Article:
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If you were threatened with a costly defamation lawsuit, would that stop you from speaking out about issues that matter to you?

At CCLA, we believe that defamation law should not be allowed to discourage people from participating in democratic discussion and debate. That’s the message we brought to the Supreme Court of Canada on October 11, 2022, in the Hansman v Neufeld appeal. We are pleased to see that the Court’s majority decision agrees with the importance of protecting public debate and the free expression of ideas. The decision interprets and applies defamation law in a manner that appropriately balances the need to safeguard reputational interests with the need to promote and protect freedom of expression on matters of public interest.

The appeal stems from a debate in British Columbia about SOGI 123, a package of resources for teachers intended to introduce students to issues of sexual orientation and gender identity in age-appropriate ways. Barry Neufeld, an elected school board trustee from Chilliwack, published a post on Facebook that attacked SOGI 123 for promoting what he considers an inappropriate “gender ideology.” In turn, Glen Hansman – then serving as president of the BC Teachers’ Federation – spoke out in the media, denouncing the Facebook post. He argued that Neufeld’s words were discriminatory and would foster an unsafe learning environment for 2SLGBTQI+ students. Based on these public comments, Neufeld sued Hansman for defamation.

The appeal before the Supreme Court of Canada considered BC’s Protection of Public Participation Act, which in 2019 introduced changes to the law of civil procedure aimed at protecting open debate on matters of public interest. The law aims to screen out “strategic lawsuits against public participation” (a.k.a. SLAPPs) – lawsuits that may have little merit, but that have the effect of shutting down debate on matters of public importance. Despite the PPPA and similar laws in Ontario and Quebec, some Canadians find themselves dragged into lengthy, expensive legal battles due to their participation in public debates. The threat of a defamation lawsuit can often “chill” expression and discourage people from speaking out about important issues. In this case, Mr. Neufeld’s suit against Mr. Hansman was initially dismissed by the BC

Supreme Court, but this decision was reversed by the BC Court of Appeal. The Supreme Court, in a 6-1 decision, restored the BC Supreme Court’s ruling and dismissed Mr. Neufeld’s claim.

In our intervention CCLA focused on the defence of “fair comment,” a legal doctrine that protects our ability to express opinions – whether it’s leaving a negative Yelp review or criticizing politicians. Public debates can sometimes be heated, impolite, and even caustic. Yet we believe that, to quote the Supreme Court of Canada, “public controversy can be a rough trade, and the law needs to accommodate its requirements.” While the majority decision does not alter the defence of fair comment as we had proposed, it clearly and explicitly recognizes that allegations of racism, homophobia, and other forms of prejudice, are most properly characterized as comment, not fact. As a result, grounding a defamation claim in these types of allegations alone will likely result in a successful fair comment defence. In the circumstances of this case, it meant that the plaintiff’s claim ought to have been dismissed. The majority found that there was great public interest in protecting Mr. Hansman’s freedom of speech, noting that its subject matter, the form in which it was expressed, and the motivation behind it (to combat discriminatory and harmful expression to protect transgender youth in schools) are all deserving of significant protection.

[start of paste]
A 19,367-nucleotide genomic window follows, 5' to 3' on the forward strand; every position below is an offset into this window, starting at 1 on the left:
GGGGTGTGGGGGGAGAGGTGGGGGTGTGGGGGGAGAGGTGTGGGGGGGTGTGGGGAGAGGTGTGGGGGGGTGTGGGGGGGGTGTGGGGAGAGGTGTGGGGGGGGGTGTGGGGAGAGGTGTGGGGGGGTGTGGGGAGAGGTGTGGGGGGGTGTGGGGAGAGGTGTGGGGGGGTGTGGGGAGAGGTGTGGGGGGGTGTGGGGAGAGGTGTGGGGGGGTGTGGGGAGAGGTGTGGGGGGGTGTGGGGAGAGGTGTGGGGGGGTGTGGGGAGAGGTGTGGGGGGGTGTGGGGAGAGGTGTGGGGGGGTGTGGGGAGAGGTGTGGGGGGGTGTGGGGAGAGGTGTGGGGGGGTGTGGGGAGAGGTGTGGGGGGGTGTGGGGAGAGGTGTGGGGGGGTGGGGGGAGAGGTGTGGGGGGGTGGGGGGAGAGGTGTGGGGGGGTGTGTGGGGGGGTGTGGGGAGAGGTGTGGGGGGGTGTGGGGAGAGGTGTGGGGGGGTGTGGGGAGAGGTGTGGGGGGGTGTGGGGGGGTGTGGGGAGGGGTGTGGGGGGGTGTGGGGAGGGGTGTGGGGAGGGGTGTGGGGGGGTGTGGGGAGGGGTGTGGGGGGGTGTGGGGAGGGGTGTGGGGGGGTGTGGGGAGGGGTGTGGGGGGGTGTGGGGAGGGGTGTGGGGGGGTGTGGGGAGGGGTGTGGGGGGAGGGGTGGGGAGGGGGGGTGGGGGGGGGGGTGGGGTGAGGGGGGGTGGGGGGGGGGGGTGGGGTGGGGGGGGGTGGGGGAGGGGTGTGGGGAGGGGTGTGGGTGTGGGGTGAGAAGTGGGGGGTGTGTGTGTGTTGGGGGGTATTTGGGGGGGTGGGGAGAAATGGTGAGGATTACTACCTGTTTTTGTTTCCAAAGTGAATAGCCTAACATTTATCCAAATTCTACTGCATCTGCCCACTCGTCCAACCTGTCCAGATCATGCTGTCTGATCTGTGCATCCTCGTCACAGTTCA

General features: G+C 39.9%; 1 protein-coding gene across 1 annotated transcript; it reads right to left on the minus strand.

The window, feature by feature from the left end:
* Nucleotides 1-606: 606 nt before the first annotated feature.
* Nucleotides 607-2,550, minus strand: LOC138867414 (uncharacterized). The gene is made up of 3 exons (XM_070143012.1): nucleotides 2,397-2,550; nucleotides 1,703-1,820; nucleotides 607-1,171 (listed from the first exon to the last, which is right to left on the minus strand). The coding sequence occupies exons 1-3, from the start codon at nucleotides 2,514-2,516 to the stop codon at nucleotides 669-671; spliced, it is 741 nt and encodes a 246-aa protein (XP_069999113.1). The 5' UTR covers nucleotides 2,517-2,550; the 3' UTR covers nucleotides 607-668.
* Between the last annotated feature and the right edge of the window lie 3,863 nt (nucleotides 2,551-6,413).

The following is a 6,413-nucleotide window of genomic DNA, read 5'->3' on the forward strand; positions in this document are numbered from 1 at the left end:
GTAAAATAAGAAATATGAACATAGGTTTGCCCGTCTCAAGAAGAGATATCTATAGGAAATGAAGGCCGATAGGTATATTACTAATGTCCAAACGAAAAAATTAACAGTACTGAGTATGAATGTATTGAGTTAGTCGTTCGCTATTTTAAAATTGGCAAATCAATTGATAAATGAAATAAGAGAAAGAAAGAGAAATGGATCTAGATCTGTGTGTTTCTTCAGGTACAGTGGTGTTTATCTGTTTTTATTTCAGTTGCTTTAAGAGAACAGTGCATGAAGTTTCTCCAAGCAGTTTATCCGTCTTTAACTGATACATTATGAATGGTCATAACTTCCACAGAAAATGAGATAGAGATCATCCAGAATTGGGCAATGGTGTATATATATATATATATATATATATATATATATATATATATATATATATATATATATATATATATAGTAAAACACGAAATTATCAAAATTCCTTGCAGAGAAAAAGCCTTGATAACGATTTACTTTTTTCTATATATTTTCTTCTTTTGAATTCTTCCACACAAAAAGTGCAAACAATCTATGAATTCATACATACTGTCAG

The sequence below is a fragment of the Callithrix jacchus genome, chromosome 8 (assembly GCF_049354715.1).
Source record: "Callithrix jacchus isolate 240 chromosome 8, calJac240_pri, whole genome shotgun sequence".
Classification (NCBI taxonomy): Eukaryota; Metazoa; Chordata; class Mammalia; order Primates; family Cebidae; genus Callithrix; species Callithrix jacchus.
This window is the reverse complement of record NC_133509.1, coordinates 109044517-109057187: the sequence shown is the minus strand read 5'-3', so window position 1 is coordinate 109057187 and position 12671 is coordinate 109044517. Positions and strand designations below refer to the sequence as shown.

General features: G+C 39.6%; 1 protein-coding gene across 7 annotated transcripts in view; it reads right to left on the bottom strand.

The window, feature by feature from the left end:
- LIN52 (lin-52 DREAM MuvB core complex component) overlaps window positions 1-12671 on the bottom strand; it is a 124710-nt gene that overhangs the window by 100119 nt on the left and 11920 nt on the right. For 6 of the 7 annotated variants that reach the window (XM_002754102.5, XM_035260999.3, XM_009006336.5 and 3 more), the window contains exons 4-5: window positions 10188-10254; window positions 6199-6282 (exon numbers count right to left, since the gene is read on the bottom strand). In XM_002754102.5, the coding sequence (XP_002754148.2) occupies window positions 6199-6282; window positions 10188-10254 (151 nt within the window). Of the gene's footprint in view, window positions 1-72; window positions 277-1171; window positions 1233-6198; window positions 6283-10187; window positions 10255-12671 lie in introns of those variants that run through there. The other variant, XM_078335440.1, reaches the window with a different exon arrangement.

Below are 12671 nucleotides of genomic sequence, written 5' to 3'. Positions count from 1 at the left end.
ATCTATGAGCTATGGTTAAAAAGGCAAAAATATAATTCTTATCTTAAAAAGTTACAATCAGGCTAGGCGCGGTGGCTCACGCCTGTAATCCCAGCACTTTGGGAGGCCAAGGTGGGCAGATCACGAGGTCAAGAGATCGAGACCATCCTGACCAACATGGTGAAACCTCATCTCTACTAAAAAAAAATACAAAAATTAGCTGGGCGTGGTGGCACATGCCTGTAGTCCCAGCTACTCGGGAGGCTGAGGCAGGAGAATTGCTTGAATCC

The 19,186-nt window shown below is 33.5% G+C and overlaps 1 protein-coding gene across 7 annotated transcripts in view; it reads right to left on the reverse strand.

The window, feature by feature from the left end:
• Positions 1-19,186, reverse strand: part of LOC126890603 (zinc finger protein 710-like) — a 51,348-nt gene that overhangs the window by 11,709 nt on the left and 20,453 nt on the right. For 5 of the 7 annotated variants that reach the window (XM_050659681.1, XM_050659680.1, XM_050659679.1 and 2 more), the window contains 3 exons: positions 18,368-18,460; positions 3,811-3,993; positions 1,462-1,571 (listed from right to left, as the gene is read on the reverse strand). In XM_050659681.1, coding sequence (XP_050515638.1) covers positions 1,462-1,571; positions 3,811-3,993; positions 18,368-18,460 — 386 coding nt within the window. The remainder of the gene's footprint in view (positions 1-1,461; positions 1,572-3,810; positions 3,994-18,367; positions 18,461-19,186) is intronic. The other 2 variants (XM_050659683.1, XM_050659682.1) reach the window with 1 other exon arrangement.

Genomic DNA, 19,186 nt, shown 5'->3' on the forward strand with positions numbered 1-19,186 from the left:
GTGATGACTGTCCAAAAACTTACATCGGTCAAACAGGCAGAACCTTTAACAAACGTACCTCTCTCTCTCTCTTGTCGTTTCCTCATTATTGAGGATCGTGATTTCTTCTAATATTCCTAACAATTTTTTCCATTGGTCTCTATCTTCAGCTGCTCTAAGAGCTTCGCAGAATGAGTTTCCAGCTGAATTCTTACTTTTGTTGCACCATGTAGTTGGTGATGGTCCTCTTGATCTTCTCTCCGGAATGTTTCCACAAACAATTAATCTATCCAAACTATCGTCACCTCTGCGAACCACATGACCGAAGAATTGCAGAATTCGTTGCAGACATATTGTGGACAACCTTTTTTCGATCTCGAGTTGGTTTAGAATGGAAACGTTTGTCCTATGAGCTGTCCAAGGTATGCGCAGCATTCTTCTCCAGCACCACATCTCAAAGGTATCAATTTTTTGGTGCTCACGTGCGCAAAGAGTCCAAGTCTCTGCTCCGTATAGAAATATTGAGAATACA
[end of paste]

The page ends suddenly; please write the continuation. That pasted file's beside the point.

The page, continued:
As Hansman v Neufeld shows, protecting freedom of expression also promotes equality. It allows equity-seeking groups and their allies to call out issues, share their experiences, criticize people in positions of power, and build public support – without fear of the law being used against them. As Canadian courts have recognized, freedom of expression is a lynchpin that protects our ability to participate in democracy, express ourselves, and pursue the search for truth.

Many thanks to our creative and committed pro bono counsel in Hansman v Neufeld, Lillianne Cadieux-Shaw and Alexi Wood.

Read our factum here.

About the Canadian Civil Liberties Association

The CCLA is an independent, non-profit organization with supporters from across the country. Founded in 1964, the CCLA is a national human rights organization committed to defending the rights, dignity, safety, and freedoms of all people in Canada.

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